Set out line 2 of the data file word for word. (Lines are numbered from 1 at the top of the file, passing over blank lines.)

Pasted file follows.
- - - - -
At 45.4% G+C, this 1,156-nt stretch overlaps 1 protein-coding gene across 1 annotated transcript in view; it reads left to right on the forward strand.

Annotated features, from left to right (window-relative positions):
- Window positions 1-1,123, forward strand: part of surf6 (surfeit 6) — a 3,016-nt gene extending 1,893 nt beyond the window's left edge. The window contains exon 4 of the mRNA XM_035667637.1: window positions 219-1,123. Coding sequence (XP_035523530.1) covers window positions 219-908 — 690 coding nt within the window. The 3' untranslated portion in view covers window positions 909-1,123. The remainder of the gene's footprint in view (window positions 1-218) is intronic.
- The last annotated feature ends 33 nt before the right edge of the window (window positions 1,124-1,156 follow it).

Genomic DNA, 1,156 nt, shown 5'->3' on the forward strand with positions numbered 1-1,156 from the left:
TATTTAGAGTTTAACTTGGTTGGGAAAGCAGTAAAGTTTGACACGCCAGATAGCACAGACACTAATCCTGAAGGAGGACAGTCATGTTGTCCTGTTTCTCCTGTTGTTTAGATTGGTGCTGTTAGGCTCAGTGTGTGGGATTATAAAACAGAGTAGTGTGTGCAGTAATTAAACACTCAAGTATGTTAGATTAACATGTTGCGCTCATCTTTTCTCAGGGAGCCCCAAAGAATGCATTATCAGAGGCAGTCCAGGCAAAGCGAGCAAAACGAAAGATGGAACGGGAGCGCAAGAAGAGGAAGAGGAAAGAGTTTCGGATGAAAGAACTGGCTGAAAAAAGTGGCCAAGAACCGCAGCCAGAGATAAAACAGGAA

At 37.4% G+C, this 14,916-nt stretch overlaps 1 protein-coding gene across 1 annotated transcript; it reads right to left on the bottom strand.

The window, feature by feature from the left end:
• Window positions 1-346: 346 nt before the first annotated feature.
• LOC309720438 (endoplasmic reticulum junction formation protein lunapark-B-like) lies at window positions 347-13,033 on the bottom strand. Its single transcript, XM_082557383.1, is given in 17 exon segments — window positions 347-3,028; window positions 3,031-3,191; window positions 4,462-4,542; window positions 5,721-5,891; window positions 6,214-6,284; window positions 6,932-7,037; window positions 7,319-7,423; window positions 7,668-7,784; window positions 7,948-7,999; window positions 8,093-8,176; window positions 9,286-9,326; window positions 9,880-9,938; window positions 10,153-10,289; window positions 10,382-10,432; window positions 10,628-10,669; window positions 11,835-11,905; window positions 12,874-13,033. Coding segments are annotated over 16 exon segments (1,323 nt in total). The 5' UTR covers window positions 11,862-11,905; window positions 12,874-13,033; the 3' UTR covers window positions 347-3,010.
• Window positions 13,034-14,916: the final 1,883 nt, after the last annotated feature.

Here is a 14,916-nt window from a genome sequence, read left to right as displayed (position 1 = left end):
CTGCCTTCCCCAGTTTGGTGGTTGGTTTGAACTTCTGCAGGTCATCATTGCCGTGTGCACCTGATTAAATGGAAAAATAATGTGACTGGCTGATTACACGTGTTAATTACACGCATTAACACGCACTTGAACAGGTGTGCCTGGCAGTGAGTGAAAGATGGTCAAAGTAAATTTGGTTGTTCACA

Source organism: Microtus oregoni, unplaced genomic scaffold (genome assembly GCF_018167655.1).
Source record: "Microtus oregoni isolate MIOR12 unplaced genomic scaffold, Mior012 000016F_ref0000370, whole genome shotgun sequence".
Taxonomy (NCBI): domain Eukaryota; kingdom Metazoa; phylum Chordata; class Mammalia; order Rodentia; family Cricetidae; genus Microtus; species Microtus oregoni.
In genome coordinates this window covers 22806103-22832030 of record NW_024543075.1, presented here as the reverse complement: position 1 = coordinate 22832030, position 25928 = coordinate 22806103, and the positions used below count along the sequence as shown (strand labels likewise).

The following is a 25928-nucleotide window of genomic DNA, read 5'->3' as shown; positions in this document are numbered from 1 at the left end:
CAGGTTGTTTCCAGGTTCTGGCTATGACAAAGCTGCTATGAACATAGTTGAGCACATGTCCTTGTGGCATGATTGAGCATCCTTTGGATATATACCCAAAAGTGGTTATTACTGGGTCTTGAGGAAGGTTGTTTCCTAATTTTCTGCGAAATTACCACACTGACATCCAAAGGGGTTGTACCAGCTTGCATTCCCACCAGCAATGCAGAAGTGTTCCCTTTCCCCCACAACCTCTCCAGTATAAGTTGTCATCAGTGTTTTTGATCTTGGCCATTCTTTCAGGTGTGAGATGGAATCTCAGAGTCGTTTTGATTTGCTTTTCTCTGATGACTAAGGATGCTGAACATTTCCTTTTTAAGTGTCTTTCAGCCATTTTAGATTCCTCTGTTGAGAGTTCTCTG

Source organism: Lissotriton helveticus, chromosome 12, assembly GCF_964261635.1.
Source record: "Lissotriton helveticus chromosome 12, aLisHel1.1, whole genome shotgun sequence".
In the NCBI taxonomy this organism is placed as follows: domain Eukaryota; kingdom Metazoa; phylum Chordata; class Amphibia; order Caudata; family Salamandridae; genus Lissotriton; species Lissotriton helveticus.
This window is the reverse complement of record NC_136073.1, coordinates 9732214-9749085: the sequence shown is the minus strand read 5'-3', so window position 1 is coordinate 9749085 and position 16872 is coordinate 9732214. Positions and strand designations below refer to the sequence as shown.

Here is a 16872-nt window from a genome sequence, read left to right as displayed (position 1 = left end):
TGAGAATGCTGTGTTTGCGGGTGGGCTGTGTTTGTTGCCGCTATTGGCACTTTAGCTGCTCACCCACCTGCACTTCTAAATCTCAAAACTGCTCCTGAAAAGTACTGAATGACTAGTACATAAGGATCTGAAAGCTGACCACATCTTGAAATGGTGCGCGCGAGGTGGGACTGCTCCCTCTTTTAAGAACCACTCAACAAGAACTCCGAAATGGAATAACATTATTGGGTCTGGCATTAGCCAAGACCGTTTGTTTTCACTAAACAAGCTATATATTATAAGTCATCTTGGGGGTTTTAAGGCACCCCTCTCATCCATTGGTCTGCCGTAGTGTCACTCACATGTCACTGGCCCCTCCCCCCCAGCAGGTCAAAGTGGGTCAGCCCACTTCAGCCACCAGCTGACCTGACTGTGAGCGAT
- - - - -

Annotated features, from left to right (window-relative positions):